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9th District Alert

One journal entry says, "The defendant having been previously convicted by a jury of the crime of felonious assault, he is hereby sentenced to..."  Another says, "The defendant, having previously pled guilty to receiving stolen property, the court sentences defendant as follows..."  Any problem?

There is in the 9th District (which comprises Summit, Medina, Wayne, or Lorain Counties).  If you've got a criminal case there, in either the trial or appellate court, you need to be aware of the fact that the Court of Appeals for that district has applied an exceedingly strict interpretation to Criminal Rule 32(C)'s requirement that "a judgment of conviction shall set forth the plea, the verdict or findings, and the sentence."  Since March, the 9th District has held that a failure to include all of those will result in dismissal of the appeal for lack of a final appealable order.

That means that either of the two journal entries above would get bounced.  Even if the defendant has been convicted after a trial (bench or jury), the final entry has to include the fact that he initially pled not guilty.  Even if he pled guilty, the journal entry has to include a finding of guilt by the trial court.  In fact, a statement in the entry that "defendant has been previously convicted of rape" does not satisfy the requirement of a finding of guilt.  (Apparently, the entry has to include the further notation that, based upon the jury's verdict, the court finds the defendant guilty.)  There were two more cases along this line last week, here and here, and the initial case in this line was State v. Miller, which was decided back on March 26.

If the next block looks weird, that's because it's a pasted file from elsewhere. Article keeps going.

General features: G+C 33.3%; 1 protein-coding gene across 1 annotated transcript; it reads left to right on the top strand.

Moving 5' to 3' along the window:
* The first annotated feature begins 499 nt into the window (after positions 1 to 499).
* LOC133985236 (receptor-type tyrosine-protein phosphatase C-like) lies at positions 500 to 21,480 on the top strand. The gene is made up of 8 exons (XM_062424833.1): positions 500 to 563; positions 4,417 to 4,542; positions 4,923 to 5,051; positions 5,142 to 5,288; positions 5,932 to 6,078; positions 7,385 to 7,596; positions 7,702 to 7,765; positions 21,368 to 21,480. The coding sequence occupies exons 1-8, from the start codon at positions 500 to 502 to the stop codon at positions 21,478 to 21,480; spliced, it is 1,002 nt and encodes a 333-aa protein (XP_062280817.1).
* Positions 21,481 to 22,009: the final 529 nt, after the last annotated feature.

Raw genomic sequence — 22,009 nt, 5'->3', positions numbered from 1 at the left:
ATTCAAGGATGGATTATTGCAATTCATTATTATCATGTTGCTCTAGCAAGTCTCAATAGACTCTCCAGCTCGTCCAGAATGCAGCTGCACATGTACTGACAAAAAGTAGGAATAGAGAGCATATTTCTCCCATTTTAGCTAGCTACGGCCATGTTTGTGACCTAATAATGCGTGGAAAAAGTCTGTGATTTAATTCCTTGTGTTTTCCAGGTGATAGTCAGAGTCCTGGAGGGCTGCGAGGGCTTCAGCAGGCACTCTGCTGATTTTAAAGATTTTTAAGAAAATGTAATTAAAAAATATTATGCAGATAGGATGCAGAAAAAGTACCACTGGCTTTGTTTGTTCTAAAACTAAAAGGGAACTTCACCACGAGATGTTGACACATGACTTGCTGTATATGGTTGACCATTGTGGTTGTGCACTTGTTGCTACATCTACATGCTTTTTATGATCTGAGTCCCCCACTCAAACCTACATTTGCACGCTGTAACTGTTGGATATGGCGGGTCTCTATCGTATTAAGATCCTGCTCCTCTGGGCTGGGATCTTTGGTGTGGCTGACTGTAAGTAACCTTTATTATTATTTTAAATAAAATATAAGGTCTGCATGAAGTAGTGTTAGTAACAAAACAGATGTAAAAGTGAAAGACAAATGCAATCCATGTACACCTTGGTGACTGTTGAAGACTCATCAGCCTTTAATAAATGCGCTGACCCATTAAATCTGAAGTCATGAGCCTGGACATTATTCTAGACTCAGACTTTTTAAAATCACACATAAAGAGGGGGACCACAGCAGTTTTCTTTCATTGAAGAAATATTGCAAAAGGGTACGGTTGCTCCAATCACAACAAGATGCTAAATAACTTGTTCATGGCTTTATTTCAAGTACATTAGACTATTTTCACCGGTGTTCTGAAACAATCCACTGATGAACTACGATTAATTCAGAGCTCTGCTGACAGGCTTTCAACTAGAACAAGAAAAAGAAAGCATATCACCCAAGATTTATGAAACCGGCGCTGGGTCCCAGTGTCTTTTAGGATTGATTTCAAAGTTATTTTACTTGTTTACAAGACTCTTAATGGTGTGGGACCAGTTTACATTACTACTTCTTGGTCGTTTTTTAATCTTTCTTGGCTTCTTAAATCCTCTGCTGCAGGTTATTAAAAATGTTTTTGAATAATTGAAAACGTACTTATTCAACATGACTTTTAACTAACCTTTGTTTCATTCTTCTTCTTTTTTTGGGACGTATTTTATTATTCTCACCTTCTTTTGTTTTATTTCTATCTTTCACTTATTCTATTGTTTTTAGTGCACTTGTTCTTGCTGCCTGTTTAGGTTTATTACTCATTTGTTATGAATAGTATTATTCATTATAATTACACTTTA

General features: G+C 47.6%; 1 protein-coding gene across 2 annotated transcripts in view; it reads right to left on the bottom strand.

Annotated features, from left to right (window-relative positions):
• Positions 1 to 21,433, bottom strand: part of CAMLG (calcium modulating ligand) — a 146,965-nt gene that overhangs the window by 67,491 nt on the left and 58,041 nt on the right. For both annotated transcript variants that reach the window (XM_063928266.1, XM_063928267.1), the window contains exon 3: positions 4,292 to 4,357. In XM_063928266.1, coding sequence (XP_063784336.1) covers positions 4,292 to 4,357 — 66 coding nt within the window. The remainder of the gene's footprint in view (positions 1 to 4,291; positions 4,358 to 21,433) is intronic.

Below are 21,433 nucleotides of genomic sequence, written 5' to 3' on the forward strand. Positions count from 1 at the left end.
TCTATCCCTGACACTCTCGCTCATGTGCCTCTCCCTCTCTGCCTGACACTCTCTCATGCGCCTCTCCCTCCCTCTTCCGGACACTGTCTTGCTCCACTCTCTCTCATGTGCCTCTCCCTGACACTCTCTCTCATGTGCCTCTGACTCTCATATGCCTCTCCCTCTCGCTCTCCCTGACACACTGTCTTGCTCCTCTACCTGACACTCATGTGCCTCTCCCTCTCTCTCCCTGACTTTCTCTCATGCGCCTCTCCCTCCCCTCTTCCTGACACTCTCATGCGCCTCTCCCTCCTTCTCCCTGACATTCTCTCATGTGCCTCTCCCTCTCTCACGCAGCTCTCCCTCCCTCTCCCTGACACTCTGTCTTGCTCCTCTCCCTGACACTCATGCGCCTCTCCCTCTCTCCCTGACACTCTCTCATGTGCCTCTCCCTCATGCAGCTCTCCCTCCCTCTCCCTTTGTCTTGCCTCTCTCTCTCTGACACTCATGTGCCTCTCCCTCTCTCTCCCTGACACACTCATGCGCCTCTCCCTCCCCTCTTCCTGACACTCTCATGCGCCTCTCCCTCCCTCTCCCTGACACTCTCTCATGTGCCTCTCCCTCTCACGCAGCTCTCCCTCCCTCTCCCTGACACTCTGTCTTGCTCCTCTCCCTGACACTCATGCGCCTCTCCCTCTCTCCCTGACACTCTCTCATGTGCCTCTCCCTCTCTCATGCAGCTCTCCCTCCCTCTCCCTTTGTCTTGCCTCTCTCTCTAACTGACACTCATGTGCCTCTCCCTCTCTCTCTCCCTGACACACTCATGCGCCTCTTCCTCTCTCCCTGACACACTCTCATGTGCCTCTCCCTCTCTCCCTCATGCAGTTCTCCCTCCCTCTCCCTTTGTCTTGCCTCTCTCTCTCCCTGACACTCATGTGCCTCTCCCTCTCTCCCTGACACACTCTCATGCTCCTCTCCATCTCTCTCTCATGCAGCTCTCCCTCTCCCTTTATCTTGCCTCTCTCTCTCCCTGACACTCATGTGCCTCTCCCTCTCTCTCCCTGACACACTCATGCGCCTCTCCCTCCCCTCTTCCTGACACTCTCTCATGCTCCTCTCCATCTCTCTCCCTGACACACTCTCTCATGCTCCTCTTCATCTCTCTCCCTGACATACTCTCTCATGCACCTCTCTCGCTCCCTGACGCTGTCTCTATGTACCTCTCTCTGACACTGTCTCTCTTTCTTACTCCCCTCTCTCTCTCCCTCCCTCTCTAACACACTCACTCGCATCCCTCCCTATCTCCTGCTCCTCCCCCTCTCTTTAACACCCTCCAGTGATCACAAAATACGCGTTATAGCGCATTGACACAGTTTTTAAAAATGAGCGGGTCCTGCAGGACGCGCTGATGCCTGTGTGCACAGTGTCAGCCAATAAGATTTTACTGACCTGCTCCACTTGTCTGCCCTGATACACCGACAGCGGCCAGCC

Frankly, I think the court's interpretation of Rule 32(C) is hypertechnical, and represents an exaltation of form over substance.  The real problem is that you can wind up hurting your client if you're not aware of it; it's a pain to file all your briefs, wait six months for oral argument, and then have the court never even reach the merits of the appeal, but instead kick you out so that you have to start the appeal process all over again.

You don't actually have to do that; as the court indicated in its last decision (and in Miller), after getting a correct journal entry, you have to refile the appeal, but at that point can move the court to transfer the papers from the earlier appeal and consider the case submitted on the briefs that have been already filed, and the court will give the case "expedited" consideration.  But if you've got an appeal pending, check the journal entry now, and if it doesn't pass muster, dismiss the appeal at this point rather than waiting any longer.  Also, if you've got a criminal case that goes to verdict, and you want to appeal it, make sure that the trial court prepares a correct journal entry.

One final point:  Miller says the court will apply the plea requirement prospectively, that is, the failure of the journal entry to indicate what the defendant's plea was will not void the entry as long as it was filed before the Miller decision came down.  Everything else is applied retroactively, though.

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